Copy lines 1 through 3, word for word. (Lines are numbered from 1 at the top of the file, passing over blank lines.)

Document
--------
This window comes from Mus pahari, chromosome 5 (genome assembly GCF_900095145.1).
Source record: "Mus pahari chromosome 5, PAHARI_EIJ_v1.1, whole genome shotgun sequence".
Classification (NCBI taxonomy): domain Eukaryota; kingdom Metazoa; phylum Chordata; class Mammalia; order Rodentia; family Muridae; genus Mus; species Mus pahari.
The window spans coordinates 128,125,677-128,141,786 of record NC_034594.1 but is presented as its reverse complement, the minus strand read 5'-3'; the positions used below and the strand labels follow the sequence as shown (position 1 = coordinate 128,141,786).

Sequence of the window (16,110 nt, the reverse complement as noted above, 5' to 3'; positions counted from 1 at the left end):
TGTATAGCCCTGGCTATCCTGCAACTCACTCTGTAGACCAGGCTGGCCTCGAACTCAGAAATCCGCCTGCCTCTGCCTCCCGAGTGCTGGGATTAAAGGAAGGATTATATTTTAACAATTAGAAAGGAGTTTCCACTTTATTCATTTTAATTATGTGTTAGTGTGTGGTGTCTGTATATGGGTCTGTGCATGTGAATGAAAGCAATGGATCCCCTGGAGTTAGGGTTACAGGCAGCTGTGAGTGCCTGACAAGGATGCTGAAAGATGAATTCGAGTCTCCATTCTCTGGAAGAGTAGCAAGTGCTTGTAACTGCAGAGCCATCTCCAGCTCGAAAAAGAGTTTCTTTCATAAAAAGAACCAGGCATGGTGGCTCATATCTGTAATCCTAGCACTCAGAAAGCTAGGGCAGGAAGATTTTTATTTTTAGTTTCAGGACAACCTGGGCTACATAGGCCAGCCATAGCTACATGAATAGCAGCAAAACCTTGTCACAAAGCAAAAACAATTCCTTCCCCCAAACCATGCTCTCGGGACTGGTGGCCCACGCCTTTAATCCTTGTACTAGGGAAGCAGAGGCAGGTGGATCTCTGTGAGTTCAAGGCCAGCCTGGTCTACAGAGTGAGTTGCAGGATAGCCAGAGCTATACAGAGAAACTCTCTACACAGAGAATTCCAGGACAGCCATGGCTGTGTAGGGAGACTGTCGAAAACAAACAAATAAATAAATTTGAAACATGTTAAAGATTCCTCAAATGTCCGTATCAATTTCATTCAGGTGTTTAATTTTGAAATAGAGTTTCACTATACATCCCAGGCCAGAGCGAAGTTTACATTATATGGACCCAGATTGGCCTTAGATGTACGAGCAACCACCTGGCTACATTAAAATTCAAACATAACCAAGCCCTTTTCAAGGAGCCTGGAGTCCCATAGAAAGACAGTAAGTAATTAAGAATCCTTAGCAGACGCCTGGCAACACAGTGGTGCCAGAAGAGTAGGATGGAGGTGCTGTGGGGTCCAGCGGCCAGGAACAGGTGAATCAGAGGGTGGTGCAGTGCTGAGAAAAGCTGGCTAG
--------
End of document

This window comes from Mus pahari, chromosome 5 (genome assembly GCF_900095145.1).
Source record: "Mus pahari chromosome 5, PAHARI_EIJ_v1.1, whole genome shotgun sequence".
Classification (NCBI taxonomy): domain Eukaryota; kingdom Metazoa; phylum Chordata; class Mammalia; order Rodentia; family Muridae; genus Mus; species Mus pahari.